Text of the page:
ORONO, Maine — Dust prevents telescopes from providing a good picture of the Milky Way, but NASA has come up with a way to get around that problem and has produced a highly detailed image now on display at Wingate Hall at the University of Maine.
NASA took two infrared images and one X-ray image and combined them for “arguably the best image that has ever been taken,” of the center of the Milky Way Galaxy, Neil Comins, UMaine physics and astronomy professor, said Friday.
In addition to an amazing visual image, “We can see more activity and understand what’s going on better than before,” he said. “We can use that to better understand the workings of many, many galaxies similar to our own.”
The murals, one 6 feet by 3 feet, and the other 3 feet by 4 feet, show a high-resolution, never-before-seen image of the center region of our galaxy, created by X-ray and infrared technology at NASA’s Hubble Space Telescope, the Spitzer Space Telescope and the Chandra X-ray Observatory.
The murals were unveiled at the university’s Maynard F. Jordan Planetarium this week and will be on display throughout 2010. The mural unveiling kicks off the International Year of Astronomy, a press release from UMaine indicated.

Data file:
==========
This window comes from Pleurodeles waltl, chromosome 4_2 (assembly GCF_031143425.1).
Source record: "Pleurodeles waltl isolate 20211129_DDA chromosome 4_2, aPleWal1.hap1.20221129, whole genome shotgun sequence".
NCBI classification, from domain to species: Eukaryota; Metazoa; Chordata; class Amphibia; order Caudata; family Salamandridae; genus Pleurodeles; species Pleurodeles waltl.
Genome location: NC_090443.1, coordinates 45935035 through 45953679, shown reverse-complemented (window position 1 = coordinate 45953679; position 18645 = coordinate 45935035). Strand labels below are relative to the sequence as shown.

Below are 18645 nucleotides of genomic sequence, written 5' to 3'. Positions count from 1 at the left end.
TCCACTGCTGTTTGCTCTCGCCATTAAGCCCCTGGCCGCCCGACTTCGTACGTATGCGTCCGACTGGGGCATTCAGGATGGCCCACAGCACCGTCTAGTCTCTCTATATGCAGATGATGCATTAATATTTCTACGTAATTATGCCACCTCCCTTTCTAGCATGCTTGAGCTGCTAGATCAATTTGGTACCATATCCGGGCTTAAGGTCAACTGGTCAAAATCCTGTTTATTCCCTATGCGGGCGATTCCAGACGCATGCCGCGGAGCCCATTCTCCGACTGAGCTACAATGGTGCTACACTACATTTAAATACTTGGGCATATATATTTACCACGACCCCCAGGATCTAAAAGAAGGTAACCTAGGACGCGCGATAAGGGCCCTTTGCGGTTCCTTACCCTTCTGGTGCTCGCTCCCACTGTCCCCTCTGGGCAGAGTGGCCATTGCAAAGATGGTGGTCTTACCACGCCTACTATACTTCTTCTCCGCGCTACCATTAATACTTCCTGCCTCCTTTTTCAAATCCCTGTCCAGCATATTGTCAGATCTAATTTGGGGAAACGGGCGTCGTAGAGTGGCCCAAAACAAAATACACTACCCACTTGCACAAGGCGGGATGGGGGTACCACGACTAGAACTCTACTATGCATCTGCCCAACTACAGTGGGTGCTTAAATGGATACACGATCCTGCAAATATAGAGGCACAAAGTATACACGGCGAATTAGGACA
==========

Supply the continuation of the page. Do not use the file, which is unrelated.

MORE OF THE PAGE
Of 150 libraries and planetariums nationally that applied to display the murals, UMaine is the only site in Maine to receive them. Planetarium Director Alan Davenport deserves a lot of credit because he worked hard to get them, Comins said.
“It’s a really cool thing,” Comins said.
The public is invited to view the murals, he said.
UMaine’s Jordan Planetarium will offer two family adventures at 7 p.m. Fridays and at 2 p.m. Sundays, through April 2010.
For November, Friday nights feature, “Touching the Edge of the Universe,” and Sunday shows are “Earth’s Wild Ride,” which is geared toward younger participants.
For information call the planetarium at 581-1341 or visit www.GalaxyMaine.com.